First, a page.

Casablanca was written on the hoof, with pages scrawled while Bogie and Berg waited in their trailers. The Bourne Identity was constantly revised, with scenes reshot weeks before release. Apocalypse Now was forged as typewriters clacked along with the gunfire. And now there’s Pirates Of The Caribbean: At World’s End, with A-list screenwriters Ted Elliott and Terry Rossio on set for the duration of the marathon shoot, working to not one but two fixed release dates, trying to expand a universe and craft a franchise with an army-sized crew on standby, the studio till kerchinging on a daily basis.
So, in the spirit of the series, this review is being written with no revision or pause for thought – it’s a one-hit splurge of opinion on what’s likely to be the year’s most commercially successful movie. Let’s see how that works out.
So, Captain Jack is back once more. Eventually. Friends (Swann, Turner, Gibbs) and enemies (Swann, Turner, Barbossa – allegiances change quickly) ally to save him from Davy Jones’ Locker, the netherworld he was transported to through the belly of the Kraken at the end of Dead Man’s Chest. How this happens and the internal logic of the Pirates universe probably won’t be entirely clear even after repeat viewing. This is perhaps the core problem with the Pirates sequels: the inevitable need to expand from Curse Of The Black Pearl means new mythology and alt-world rules are constantly being introduced and explanations made. Why can rotten-gobbed juju mistress Tia Dalma (Naomie Harris) resurrect Barbossa but not another key character? There’s probably a reason in there somewhere. Why is Davy Jones (Bill Nighy) in thrall to Beckett (the smartly snide – but rather underused - Tom Hollander) one moment, only to cutlass loose the next? Because the story needs to progress. Why can Jones come ashore on a photogenic sandbank when he’s cursed to remain at sea? Because he’s standing on a bit of the ship and, well, it looks great and allows Gore Verbinski a nod to Sergio Leone.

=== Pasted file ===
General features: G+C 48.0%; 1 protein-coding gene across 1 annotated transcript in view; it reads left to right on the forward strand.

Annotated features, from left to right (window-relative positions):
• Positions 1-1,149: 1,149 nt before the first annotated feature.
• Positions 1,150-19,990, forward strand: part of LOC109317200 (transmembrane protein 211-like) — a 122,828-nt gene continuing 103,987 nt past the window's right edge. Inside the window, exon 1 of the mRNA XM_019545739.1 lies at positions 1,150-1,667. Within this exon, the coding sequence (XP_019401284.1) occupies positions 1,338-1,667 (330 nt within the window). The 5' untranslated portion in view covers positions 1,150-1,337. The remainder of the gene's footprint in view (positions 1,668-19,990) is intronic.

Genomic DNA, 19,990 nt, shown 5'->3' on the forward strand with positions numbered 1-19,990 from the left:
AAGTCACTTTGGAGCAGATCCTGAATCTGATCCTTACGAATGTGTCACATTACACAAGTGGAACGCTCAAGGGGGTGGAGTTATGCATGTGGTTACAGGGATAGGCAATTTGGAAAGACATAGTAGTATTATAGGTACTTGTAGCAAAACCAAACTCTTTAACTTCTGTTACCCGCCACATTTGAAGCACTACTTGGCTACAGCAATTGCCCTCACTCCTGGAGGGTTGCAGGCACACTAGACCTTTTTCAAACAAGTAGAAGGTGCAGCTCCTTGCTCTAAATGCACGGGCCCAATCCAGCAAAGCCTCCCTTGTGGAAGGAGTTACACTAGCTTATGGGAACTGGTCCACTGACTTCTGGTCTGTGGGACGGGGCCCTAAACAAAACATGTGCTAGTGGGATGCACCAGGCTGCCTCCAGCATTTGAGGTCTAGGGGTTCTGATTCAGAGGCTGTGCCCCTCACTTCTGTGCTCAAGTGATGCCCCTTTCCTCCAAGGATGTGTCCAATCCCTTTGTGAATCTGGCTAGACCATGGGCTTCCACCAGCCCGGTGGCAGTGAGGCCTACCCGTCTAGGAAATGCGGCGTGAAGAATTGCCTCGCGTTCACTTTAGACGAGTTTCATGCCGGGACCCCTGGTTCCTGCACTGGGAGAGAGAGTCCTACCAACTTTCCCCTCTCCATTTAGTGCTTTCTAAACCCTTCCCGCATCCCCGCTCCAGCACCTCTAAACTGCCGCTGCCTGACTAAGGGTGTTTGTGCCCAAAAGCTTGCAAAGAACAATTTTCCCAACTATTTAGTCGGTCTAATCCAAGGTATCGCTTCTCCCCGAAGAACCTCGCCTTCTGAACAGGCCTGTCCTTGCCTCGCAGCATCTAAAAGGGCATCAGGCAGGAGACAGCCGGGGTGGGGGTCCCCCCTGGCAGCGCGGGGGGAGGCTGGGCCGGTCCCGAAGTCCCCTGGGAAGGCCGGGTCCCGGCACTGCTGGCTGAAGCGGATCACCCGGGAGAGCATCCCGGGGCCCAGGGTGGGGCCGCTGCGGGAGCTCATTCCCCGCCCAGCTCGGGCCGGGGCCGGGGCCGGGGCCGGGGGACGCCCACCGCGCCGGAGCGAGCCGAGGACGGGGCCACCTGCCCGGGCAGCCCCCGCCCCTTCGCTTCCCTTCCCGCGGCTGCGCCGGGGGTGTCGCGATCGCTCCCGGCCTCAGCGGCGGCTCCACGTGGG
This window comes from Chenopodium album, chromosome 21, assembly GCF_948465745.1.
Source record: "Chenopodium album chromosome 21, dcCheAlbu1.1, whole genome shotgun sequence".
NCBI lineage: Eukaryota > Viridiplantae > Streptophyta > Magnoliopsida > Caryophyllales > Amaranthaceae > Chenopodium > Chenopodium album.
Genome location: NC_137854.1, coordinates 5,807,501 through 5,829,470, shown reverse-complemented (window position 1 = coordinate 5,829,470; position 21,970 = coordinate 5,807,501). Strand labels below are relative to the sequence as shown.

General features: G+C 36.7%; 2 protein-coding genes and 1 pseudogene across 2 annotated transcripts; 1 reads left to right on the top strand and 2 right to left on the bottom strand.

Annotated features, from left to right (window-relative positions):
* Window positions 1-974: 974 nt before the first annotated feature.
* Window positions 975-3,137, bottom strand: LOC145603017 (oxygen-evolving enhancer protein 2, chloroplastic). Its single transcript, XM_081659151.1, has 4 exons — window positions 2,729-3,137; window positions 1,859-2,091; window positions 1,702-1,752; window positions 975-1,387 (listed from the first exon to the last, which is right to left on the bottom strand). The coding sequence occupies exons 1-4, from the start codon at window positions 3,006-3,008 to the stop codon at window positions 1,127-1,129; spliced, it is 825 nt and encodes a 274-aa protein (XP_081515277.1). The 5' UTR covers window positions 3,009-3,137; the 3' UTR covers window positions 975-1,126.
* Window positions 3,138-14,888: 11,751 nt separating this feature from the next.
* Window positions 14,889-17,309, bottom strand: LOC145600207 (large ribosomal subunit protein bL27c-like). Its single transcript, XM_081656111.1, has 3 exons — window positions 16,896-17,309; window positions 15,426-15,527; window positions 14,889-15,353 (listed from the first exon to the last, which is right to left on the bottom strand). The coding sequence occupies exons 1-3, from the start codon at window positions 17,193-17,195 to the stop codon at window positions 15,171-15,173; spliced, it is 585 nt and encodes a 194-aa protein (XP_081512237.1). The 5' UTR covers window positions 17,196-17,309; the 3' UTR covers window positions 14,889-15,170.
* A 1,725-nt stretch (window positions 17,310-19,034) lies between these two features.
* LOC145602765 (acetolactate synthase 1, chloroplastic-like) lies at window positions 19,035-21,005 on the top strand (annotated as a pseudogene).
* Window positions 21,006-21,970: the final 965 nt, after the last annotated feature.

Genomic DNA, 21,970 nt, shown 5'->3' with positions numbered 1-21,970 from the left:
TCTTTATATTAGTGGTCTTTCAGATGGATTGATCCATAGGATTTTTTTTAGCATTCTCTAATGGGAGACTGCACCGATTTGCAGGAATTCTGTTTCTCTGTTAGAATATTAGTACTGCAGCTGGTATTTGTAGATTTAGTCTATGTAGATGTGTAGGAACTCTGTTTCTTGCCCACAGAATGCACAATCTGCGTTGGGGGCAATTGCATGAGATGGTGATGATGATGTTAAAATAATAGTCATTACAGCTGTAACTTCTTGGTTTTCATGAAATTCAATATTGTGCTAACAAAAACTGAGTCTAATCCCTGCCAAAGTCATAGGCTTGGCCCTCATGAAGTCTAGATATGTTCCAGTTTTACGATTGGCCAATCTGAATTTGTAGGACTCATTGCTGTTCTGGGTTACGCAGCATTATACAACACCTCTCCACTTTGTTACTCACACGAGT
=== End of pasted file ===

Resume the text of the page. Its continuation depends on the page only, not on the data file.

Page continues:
Of course all this would be snide nitpicking if At World’s End delivered a rousing enough voyage. But as plot development crashes against story twist against twist, the picture loses any emotional undertow. The knowledge that the rules might change and another mortal loophole be untied leaves the audience with precious little substance to cling onto. If someone dies, well – hey – you suspect they could be brought back with another expeditious keystroke, which leaves the actors – sorry about this – all at sea. Jack is more darkly lunatic than usual, but his fate is never really in doubt, while the scenes of Depp playing against other versions of himself lack the wit and panache you would expect (and the mini-Jacks are a definite mistake). Bloom, often the most criticised of the epic ensemble, is actually rather fun – light-hearted and footed, enjoying being a touch more duplicitous than usual. The rest are overshadowed by the cheeky monkey, with the exception of Chow Yun-Fat, who brings genuine menace to Far Eastern pirate Sao Feng – despite being saddled with Shakespearean monologues (length, not quality). But then, he’s not alone in being verbose. Everyone in World’s End talks as if their lives depend on it (to be fair, they often do). Er, running out of space… So: too much talk; bit violent for a family film; final action sequence extraordinary in its FX and production design; incredible technical achievement all round; wish we cared more what happened to everyone. The end. That didn’t really work, did it?